News & Updates

 

Wise Giving Wednesday: Email Fraud Directed at Charities

Oct 9, 2019

If you received an email that appeared to be from the CEO of your organization asking if you were at your desk, would you respond? Not surprisingly, many of us would. Next, you would likely receive a follow-up email asking you to urgently obtain and forward some gift cards or some other immediate financial request.

This is an example of an email scam known as business email compromise fraud. Attempts just like the one described happened more than once at the BBB Wise Giving Alliance in the past year and are probably also taking place at charities across the country. What signals some recipients that something is amiss is the part that asks you to forward something of immediate value (gift cards), unusual (tax information on employees) or urgent manner.

This email fraud can also take a variety of forms. The subject line might be “follow-up,” “urgent/important” or some other topic that gets your attention. So, how can organizations protect themselves from this scam?

  • Hover over the name in the “from” section of the email to see if the address is actually originating from the organization’s executives. Keep in mind that some scammers might create an email address that looks awfully similar to the actual one being used.
  • If the request sounds odd, verify by calling your boss or send a separate email, typing their correct email address on your own, and ask if they know anything about the request you received.
  • For all internal emails in your organization (i.e., staff members communicating with each other), use a secret code, such as the number 456, in all your internal email subject headings so that other staff members know this is an actual email originating within the office itself. Do not share or display that code with anyone outside the office.  Periodically change the code.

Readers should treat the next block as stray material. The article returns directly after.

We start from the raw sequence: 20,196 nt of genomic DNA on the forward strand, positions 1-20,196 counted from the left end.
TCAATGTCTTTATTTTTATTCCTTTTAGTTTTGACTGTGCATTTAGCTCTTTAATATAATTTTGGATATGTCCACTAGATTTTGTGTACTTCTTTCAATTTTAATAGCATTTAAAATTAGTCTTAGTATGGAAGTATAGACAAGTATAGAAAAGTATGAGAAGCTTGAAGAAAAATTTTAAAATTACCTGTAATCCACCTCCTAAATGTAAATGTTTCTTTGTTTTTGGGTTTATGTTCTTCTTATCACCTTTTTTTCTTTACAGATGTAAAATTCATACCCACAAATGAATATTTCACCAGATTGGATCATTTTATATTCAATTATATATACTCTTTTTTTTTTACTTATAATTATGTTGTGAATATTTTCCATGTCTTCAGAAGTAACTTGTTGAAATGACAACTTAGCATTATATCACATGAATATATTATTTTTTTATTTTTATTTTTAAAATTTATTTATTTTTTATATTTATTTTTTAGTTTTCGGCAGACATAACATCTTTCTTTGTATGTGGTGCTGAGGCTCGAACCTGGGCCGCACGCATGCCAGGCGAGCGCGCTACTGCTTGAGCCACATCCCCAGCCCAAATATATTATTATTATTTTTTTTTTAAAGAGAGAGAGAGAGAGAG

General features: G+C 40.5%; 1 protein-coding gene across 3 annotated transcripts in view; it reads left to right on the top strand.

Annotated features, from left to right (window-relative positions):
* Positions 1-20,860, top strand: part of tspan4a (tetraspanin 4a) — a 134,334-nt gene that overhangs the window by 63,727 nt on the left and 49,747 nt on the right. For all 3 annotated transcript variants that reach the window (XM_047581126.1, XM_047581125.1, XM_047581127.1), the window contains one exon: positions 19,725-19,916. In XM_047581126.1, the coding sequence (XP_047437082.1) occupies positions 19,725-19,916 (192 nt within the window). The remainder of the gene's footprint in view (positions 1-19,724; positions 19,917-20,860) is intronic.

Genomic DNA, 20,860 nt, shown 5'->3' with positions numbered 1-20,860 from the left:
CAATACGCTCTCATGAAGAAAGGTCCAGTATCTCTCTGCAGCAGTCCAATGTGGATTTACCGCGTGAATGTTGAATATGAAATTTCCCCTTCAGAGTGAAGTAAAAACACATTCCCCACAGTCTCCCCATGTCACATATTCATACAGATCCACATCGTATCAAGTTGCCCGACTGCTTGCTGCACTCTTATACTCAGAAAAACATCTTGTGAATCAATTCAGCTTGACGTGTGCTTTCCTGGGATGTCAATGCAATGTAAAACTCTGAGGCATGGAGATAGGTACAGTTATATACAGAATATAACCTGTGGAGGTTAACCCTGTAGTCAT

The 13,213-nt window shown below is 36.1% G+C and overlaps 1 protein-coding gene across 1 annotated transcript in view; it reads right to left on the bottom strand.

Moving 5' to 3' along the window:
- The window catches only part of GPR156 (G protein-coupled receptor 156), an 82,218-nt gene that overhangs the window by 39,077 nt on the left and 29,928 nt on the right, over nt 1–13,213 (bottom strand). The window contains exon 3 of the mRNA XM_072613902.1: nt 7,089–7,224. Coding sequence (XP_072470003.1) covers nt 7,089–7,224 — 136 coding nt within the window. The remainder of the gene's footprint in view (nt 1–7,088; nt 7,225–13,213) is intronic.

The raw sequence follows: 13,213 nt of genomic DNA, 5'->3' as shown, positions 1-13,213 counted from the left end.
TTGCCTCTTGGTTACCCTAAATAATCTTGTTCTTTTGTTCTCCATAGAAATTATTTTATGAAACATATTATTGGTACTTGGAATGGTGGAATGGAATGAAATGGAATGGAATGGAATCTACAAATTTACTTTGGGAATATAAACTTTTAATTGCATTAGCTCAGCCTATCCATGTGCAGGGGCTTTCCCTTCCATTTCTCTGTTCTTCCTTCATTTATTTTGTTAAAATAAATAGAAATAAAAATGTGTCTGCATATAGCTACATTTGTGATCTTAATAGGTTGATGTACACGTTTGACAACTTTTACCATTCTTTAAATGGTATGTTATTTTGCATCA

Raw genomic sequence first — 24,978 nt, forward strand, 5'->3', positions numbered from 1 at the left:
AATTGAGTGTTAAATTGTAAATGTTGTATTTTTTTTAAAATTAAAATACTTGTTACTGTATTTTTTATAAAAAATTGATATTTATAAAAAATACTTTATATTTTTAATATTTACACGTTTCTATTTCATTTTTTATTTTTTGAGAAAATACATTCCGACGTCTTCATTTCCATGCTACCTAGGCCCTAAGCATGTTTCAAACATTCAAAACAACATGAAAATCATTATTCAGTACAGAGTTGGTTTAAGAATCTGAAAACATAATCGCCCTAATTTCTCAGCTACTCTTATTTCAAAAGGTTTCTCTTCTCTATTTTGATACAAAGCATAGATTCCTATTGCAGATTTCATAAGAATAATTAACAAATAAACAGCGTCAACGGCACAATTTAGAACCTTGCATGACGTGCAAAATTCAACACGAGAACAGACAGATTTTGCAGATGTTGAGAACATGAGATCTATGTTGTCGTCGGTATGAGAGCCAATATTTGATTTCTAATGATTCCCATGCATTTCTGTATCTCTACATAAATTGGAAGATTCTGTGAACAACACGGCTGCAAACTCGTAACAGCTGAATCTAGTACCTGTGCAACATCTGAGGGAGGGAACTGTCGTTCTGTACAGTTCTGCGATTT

• Develop and distribute protocols for the security of personal data on employees and how any transfer of funds is to be completed.
  • Should a breach take place, set up a procedure, in advance, about how to handle the circumstances and prevent others from being taken by a similar approach.

For additional advice on this subject, see the following Better Business Bureau article: BBB.org/BECscams


Video of the Week

As part of our Building Trust Video Series, we are pleased to provide a video featuring Fred Puffenberger, Executive Director of the VFW National Home for Children (a BBB Accredited Charity), an organization that works to provide children and families of active-duty soldiers and war veterans with resources and housing for up to four years at no cost to the families.


Recent Reports

We are always working with charities to publish or update reports for donors. Visit Give.org or local BBBs to check out any charity before giving. Our recently evaluated charities include:

Finally, remember to let us know by going to www.give.org/charity-inquiry if you are  interested in seeing a report on a charity not on the list and we will do our best to produce one.

H. Art Taylor, President & CEO  
BBB Wise Giving Alliance